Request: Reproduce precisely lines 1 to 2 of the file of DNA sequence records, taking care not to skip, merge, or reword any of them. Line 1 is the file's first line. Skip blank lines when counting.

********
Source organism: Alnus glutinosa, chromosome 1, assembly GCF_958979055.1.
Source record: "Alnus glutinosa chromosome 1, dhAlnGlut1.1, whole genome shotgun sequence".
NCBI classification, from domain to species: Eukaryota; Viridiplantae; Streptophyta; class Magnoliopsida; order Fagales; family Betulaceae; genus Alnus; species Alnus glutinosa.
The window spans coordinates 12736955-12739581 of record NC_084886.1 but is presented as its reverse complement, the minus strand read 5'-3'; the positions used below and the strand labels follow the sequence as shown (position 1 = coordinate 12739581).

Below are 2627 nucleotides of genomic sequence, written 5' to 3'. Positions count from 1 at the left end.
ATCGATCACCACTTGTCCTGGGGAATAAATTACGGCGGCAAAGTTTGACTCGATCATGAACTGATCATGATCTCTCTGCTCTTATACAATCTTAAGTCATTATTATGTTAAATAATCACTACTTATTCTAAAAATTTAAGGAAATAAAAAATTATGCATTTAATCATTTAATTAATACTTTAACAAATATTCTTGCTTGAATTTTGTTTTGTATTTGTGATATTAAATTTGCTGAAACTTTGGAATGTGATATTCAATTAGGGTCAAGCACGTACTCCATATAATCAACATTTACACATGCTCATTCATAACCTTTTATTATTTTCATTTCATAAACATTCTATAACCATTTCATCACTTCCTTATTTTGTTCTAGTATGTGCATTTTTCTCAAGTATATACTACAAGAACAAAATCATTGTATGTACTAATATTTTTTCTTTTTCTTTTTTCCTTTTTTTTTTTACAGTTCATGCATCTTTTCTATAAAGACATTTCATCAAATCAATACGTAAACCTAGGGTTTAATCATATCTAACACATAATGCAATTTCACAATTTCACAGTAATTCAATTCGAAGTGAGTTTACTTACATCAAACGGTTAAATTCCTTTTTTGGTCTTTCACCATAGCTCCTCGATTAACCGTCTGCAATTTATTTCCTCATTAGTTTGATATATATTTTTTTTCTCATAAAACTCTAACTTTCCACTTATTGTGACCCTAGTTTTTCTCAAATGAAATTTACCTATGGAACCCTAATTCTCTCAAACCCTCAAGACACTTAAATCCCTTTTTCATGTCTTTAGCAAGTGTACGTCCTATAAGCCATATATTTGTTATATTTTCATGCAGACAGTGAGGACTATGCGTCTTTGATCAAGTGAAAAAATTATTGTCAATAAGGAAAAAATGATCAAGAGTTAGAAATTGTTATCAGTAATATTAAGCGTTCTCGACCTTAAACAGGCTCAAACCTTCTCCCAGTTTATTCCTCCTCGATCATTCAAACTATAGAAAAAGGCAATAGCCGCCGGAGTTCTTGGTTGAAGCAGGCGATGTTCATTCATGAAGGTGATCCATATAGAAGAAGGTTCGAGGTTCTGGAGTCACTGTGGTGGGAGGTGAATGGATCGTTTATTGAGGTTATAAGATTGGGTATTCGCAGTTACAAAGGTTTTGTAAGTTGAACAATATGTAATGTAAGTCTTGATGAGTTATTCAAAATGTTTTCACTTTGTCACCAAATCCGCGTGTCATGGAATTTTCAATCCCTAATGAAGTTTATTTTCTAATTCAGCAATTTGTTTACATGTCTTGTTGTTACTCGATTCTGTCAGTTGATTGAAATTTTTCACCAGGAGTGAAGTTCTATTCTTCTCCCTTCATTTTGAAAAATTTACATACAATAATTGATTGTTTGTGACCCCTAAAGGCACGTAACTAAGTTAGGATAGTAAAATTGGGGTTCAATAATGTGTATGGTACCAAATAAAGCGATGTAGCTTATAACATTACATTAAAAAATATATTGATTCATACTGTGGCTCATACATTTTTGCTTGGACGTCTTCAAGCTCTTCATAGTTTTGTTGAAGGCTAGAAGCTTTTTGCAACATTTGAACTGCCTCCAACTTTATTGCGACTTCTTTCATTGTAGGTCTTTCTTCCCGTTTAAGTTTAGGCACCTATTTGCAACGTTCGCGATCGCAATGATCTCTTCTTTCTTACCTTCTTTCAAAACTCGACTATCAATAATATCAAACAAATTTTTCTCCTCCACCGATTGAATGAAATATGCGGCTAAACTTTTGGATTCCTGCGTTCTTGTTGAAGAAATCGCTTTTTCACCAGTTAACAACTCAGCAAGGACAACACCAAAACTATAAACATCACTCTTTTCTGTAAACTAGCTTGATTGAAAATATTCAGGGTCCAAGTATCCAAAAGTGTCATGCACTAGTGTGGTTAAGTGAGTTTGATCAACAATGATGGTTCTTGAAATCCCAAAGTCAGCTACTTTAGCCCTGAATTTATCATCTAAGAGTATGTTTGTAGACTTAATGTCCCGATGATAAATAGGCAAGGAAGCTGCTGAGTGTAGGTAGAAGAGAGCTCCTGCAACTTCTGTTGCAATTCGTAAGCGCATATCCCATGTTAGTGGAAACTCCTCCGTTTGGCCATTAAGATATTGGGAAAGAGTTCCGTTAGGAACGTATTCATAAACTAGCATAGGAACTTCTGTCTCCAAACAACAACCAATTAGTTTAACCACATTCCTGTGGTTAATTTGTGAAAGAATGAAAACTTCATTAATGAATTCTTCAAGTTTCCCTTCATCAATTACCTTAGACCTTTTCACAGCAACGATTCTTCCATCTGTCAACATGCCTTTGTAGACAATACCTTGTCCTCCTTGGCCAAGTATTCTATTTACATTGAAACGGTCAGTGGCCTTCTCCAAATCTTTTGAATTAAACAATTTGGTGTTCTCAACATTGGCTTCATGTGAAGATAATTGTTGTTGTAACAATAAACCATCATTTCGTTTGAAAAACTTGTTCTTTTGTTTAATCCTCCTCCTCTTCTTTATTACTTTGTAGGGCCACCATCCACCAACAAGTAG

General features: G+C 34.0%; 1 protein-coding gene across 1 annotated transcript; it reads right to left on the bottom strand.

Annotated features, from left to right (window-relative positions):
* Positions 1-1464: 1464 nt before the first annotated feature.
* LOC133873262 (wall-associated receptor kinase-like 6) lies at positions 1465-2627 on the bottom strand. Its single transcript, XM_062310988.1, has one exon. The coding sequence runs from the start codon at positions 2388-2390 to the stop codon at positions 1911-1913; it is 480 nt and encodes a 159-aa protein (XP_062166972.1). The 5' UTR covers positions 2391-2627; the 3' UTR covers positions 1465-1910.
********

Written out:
Source organism: Alnus glutinosa, chromosome 1, assembly GCF_958979055.1.
Source record: "Alnus glutinosa chromosome 1, dhAlnGlut1.1, whole genome shotgun sequence".